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White House studies options on gas prices as Sanders pushes profits tax

Liberal Democrats in Congress try to push President Biden into a more adversarial approach with industry over prices at the pump

Sen. Bernie Sanders (I-Vt.), talks with reporters on Capitol Hill last October. ( Jabin Botsford/The Washington Post)
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The White House is studying a range of potential responses to rising gas prices as top Democrats in Congress push the administration to embrace a new tax on large corporate profits ahead of the 2022 midterm elections.

With the price of gas jumping after Russia’s invasion of Ukraine and remaining high, Biden administration officials have in recent days conducted what is described as wide-ranging internal talks about potential ideas for bringing relief to consumers.

The ideas they have discussed include a major release of the nation’s oil reserves, loans and other incentives to energy producers to encourage production, and a federal gas tax holiday, according to two people with knowledge of the conversations, who spoke on the condition of anonymity to describe internal discussions.

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Biden aides have also discussed ideas that they are less likely to advance. These ideas include rebate checks for motorists and using decommissioned buses in major cities to promote public transit and reduce gas demand, the people said.

Additionally, White House officials have had preliminary conversations about a potential “windfall tax” on the profits of large oil and gas producers, the people said, although it is unclear if they will embrace such a measure. On Friday, Sen. Bernie Sanders (I-Vt.) announced a plan to tax at 95 percent the profits of all firms with more than $500 million in revenue above what those firms typically earn in profits. Democratic Sens. Sheldon Whitehouse (D-R.I.) and Sherrod Brown (D-Ohio) have also pushed a tax on the profits of large oil and gas producers.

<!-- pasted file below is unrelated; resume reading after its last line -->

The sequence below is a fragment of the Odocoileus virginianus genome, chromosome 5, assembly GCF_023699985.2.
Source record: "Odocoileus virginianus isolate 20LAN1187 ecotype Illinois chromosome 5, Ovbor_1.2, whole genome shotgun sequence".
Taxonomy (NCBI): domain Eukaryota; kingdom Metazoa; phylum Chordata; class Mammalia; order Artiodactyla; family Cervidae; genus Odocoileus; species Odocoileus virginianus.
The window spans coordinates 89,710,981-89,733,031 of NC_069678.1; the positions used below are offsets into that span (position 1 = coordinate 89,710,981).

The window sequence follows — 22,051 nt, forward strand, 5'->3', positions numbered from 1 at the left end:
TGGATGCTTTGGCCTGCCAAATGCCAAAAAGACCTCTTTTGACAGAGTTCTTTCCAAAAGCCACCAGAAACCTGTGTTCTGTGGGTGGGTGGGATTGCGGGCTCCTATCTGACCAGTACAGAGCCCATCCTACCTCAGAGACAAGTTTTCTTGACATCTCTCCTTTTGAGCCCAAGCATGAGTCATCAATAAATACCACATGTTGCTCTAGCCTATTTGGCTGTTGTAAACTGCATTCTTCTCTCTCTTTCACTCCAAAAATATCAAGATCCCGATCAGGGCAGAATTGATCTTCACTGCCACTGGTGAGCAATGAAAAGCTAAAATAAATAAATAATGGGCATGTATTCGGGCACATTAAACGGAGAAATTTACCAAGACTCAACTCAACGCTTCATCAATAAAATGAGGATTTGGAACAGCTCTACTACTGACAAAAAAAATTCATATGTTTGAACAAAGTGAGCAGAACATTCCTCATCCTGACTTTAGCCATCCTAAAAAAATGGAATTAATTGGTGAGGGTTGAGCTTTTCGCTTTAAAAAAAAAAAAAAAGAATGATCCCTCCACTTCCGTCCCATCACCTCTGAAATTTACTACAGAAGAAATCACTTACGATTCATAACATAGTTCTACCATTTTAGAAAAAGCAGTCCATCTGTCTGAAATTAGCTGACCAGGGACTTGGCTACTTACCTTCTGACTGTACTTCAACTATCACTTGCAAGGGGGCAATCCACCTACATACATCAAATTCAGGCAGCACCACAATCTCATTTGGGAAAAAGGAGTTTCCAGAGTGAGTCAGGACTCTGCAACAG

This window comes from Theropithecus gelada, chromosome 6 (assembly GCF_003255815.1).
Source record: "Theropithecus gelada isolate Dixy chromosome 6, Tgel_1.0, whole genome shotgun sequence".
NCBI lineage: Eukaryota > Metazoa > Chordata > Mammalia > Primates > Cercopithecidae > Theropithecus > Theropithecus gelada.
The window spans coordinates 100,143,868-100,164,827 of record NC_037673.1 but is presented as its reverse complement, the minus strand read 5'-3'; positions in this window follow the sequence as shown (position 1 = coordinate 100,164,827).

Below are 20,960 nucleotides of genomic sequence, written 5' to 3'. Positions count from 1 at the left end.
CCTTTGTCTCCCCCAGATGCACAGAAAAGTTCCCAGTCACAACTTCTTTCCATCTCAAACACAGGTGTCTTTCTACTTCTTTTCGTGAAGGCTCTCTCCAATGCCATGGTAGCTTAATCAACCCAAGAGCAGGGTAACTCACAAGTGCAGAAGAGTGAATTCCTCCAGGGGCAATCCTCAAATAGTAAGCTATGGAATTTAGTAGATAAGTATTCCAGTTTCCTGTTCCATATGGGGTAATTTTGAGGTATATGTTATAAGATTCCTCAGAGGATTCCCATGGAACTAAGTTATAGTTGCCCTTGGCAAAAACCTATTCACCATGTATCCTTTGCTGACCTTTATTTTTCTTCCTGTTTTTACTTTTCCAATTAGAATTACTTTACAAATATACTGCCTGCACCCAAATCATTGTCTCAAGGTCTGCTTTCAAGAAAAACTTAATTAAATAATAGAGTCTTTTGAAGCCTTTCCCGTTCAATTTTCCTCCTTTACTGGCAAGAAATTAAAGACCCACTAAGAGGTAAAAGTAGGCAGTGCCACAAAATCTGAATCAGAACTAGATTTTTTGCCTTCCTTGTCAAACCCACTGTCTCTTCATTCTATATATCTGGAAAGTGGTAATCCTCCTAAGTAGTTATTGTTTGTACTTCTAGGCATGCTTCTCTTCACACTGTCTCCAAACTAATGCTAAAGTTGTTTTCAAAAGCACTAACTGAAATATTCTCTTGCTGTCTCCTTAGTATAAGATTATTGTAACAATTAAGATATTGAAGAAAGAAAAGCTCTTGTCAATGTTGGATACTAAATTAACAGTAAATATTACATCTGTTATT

“The time right now is to tell the 1 percent and the CEOs of this country that this economy can’t just do well for them,” Sanders said in an interview. “They cannot continue to raise prices.”

The push from Democratic members of Congress reflects the vexing position facing the administration as it weighs how to encourage private industry to lower prices for consumers and arrest price increases across the economy more broadly.

President Biden has at times expressed a desire to work with private industry to promote supply and lower prices, but has simultaneously publicly cajoled producers over high profits and urged them to keep prices low.

A White House spokesman said in a statement that Biden is very concerned about the impact of high gas prices on consumers and is working with allies in Congress to review different potential solutions.

The pressure on Biden is likely to intensify as hostilities continue to mount over Russia, the world’s third-largest oil supplier. Gas prices on Thursday were at $4.24 per barrel, according to AAA. That is down slightly from last week but up nearly 20 percent from last month.

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Adam Ozimek, chief economist at the Economic Innovation Group, said taxes on oil and gas firms will make them less likely to expand. Boosting the supply of energy, he said, is necessary to ultimately reduce prices.

“I don’t see any way this makes the situation better, and only ways it can make the situation worse,” Ozimek said. “You would think drillers will be more hesitant to invest if they think they’ll be taxed for doing so. … We want to encourage investment, not discourage it.”

But other economists say there’s potential value in the measure. Sanders, for instance, estimates his tax could raise as much as $400 billion in new revenue that could be directly given back to consumers.

“This is the one tax that may be salient enough for corporations to change their pricing behavior,” said Josh Bivens, an economist at the Economic Policy Institute, a left-leaning think tank. “If you had excess profits tax, firms would say, ‘I could raise prices a ton, but those profits will be taxed away, so I’ll just keep prices low.’ ”

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